The Smuggler’s Wife – book review

Kitty, Amber & Band of Gold, by Deborah Challinor

Smugglers Wife Deborah Challinor

These books are a lot of fun. I defy anybody to read just the one. And I’ve just seen there is a fourth, published after a six year (and at least 5 book) gap. Hooray! I’m going back in.

This is the world of the beautiful and spirited Kitty, and while the stories are thrilling yarns with strong heroes and corrupt villains who cut an adventurous swash through the colonial antipodes, the stories are drawn on a meticulous painting of our history. The detail is impeccable and the many historical characters who brush up against our heroes are put faithfully in real events and exact geographical settings. Was there ever a girl as modern as Kitty in 1840s Paihia? Take that leap of faith and you’re off.

Kitty is the story of a well brought up English girl who is sent away with a missionary uncle and aunt to the ends of the earth to get over the shame of a naughty liaison. She lands in the Bay of Islands just as the Treaty of Waitangi is being signed. The world is made up of flimsy English government officials, persuasive missionaries, corrupt whalers, traders & escaped convicts and Māori on the cusp of change — history just as it ought to be — and they all come together where the mission houses look across the bay to the whore houses of Kororareka.  The local chief’s daughter is sent to the mission for learning and gets a nasty lesson, Kitty is wayward and the handsome Captain Rian Farrell steps in as Mr Love Interest. I get that. There is a crisis and an escape to Sydney. I’ve never been to Sydney but I feel I have after reading this and I expect the muddy lanes of the Rocks still to smell of fish heads and slaughter.

The second book, Amber returns us to New Zealand after Australian shenanigans with aboriginal burial grounds, stowaways and hopeless love. Kitty is sent to Auckland to keep safe from the anticipated fighting between Hone Heke’s Nga Puhi and the British government and the flagpole is repeatedly chopped down. This is all history we have read in school, but so much more compelling and gutsy when told by Challinor. All the details you didn’t want to ask your teacher are in here.  In Auckland Kitty picks up an urchin, and finds it impossible to put her down, even when it comes to riding to the rescue of Rian who cannot help but get caught up in the war. The pair constantly rescue each other.  Shit happens. The lovers cope stylishly.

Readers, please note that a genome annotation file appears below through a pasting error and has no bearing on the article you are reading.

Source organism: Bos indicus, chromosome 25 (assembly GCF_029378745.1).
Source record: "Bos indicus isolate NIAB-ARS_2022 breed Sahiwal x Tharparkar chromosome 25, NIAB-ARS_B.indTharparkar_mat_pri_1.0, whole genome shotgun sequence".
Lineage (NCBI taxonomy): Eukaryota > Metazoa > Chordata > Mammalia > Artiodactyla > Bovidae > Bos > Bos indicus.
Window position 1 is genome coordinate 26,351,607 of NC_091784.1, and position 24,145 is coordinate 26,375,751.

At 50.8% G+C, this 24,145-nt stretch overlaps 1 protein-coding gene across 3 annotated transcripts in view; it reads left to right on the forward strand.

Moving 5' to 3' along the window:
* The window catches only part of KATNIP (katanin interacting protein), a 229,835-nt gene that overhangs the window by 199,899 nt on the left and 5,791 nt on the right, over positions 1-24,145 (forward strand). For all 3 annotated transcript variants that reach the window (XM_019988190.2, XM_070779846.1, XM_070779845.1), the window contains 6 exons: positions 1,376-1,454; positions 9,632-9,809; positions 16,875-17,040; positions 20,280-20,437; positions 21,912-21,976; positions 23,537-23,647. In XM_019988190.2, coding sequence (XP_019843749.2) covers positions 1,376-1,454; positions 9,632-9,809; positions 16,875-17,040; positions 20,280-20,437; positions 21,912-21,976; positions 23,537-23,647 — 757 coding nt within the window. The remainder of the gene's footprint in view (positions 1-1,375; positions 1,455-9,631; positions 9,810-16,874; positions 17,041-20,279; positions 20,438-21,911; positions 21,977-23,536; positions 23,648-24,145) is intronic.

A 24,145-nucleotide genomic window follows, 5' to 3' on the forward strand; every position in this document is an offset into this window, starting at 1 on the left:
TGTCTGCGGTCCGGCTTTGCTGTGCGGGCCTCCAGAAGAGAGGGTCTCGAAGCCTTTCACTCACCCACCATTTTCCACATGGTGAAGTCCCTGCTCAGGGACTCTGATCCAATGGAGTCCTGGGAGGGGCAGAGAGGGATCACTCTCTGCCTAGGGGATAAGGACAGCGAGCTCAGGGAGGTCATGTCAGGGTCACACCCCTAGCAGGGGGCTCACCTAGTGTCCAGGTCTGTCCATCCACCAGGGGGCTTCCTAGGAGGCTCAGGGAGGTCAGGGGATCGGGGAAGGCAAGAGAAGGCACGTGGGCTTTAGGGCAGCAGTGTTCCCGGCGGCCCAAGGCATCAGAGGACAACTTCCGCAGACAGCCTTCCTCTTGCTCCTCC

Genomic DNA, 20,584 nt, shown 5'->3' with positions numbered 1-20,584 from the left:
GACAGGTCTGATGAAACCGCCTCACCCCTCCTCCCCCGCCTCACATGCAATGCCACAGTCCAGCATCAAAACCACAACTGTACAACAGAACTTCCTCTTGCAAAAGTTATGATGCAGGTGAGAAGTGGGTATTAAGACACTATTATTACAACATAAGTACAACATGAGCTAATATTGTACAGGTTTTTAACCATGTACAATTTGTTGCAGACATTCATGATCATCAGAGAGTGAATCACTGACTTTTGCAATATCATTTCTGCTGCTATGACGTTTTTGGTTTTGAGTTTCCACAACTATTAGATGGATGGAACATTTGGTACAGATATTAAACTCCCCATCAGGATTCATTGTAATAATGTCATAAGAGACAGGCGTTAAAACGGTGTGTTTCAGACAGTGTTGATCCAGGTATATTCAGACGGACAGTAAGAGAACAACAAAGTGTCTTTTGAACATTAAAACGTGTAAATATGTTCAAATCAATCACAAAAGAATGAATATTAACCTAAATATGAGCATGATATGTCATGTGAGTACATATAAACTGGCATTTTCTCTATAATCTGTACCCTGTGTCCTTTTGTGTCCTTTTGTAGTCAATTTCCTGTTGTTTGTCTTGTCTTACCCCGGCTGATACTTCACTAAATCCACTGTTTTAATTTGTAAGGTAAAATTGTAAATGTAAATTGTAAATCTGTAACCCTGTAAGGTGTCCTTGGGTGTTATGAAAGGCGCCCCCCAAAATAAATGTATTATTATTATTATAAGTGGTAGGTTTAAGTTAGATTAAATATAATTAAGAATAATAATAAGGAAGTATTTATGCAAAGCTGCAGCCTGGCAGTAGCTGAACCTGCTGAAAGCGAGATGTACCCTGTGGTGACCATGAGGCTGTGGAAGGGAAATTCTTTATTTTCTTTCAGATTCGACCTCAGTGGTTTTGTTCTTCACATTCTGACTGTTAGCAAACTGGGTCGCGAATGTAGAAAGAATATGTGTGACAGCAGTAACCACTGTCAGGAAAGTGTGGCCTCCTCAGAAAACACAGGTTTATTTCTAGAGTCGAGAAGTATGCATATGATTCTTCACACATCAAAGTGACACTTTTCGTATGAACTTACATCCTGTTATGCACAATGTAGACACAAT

I was in Melbourne when I moved on to Band of Gold, a happy coincidence as the action goes between Melbourne and the goldfield at Ballarat. I was visiting museums and walking the city during the day, and in the evenings finding the history popping back at me from the pages of this book. Did I mention the extraordinary research behind these stories? The backbone of this novel is true: the protesting colonial gold diggers being screwed by the government and clashing with the high handed military, played out with imperial arrogance and devastating consequences. Challinor gives us the squalor, danger and camaraderie of the mines along with the inherent racism and inequalities. And the story weaves on, with new and old characters, as Kitty finds love in many forms: unrequited and hotly requited, platonic and regretted. There are death defying hijinks and gold and brothels and Chinese businessmen, vendettas and loyalty. It all adds up to very satisfying reading.

Author: Cristina Sanders Blog

Novelist, trail runner, book reviewer and blogger.

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